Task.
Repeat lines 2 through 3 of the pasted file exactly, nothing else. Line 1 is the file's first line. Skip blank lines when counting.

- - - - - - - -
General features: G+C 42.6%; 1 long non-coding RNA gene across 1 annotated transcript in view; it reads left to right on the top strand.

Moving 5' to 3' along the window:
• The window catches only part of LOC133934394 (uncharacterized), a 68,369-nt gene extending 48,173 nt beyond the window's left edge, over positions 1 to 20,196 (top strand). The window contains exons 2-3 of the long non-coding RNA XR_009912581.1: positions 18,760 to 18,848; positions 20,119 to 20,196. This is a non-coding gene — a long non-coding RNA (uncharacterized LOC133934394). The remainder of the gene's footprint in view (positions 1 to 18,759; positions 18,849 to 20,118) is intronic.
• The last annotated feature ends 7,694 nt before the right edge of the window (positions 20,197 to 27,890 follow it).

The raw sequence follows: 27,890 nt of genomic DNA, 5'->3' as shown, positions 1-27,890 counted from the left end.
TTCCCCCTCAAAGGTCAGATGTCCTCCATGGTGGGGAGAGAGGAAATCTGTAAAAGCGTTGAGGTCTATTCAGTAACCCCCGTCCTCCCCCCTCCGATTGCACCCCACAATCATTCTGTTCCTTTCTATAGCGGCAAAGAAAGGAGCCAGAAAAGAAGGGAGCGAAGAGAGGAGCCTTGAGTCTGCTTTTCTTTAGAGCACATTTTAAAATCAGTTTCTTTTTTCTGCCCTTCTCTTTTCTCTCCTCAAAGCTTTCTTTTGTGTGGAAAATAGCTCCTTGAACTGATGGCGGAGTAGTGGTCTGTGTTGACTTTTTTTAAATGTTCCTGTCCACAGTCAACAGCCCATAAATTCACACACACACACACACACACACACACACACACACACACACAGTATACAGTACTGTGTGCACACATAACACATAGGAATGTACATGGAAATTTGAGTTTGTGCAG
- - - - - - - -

Moving 5' to 3' along the window:
• The window catches only part of LOC133934394 (uncharacterized), a 68,369-nt gene extending 48,173 nt beyond the window's left edge, over positions 1 to 20,196 (top strand). The window contains exons 2-3 of the long non-coding RNA XR_009912581.1: positions 18,760 to 18,848; positions 20,119 to 20,196. This is a non-coding gene — a long non-coding RNA (uncharacterized LOC133934394). The remainder of the gene's footprint in view (positions 1 to 18,759; positions 18,849 to 20,118) is intronic.